Here's a thing: An editor at Proceedings of the Natural Institute of Science tallied up the total cost of all physical damage done by Calvin and/ or Hobbes over the span of the strip's run.
Say what? I'll let editor Matt J. Michel explain:
The Complete Calvin and Hobbes is a four-volume set containing every published comic strip of Calvin and Hobbes in chronological order. I started with November 18, 1985 (the first comic) and determined every instance in which either Calvin (or Hobbes) caused any type of physical damage or it was mentioned that Calvin had caused some damage. For every event, I recorded the date of the strip and the type of damage caused (i.e., if it was a specific item, or was property damage) with a brief description of the circumstances leading to the damage. There had to be an explicit depiction or mention of physical damage in order for the event to be recorded. Thus, any damage possibly resulting from episodes like “the noodle incident” (or its predecessor, “the salamander incident”) were not counted.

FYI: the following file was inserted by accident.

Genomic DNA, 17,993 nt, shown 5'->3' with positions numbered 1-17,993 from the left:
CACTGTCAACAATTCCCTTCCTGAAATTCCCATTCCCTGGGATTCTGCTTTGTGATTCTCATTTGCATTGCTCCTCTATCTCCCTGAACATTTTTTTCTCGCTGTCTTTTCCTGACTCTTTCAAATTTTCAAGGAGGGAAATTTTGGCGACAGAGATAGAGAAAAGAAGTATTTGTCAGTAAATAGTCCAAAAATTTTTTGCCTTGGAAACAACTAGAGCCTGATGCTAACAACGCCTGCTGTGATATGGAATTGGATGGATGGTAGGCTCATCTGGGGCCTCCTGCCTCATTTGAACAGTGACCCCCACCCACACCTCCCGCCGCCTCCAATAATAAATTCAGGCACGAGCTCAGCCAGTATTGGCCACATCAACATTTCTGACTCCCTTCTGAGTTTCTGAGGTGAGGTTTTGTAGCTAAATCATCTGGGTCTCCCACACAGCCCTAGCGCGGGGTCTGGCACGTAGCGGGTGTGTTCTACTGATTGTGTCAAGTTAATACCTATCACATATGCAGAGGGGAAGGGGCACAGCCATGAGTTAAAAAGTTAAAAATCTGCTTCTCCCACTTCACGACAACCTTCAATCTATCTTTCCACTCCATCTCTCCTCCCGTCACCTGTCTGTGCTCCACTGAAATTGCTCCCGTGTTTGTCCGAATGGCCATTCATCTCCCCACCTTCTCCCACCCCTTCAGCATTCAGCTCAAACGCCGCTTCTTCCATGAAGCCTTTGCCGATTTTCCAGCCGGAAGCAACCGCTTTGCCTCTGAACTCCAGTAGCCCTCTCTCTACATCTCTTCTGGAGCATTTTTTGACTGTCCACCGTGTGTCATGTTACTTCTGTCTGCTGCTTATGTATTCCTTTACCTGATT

To estimate the cost from damaged goods, I searched amazon.com for comparable items, with some exceptions (e.g., Calvin’s Mom seems somewhat fashionable, so when Calvin placed an incontinent toad on her sweater, I looked for a replacement on jcrew.com). To estimate cost for property damage, I used homewyse.com and fixr.com (using the zip code for Chagrin Falls, OH). In the few instances in which a monetary value was given in the comic, I used that value.
Are there charts, graphs and so forth to further demonstrate his research? You bet. It's science!
This is wonderful. Do yourself a favor and go read it at the almost dirty-sounding PNIS website.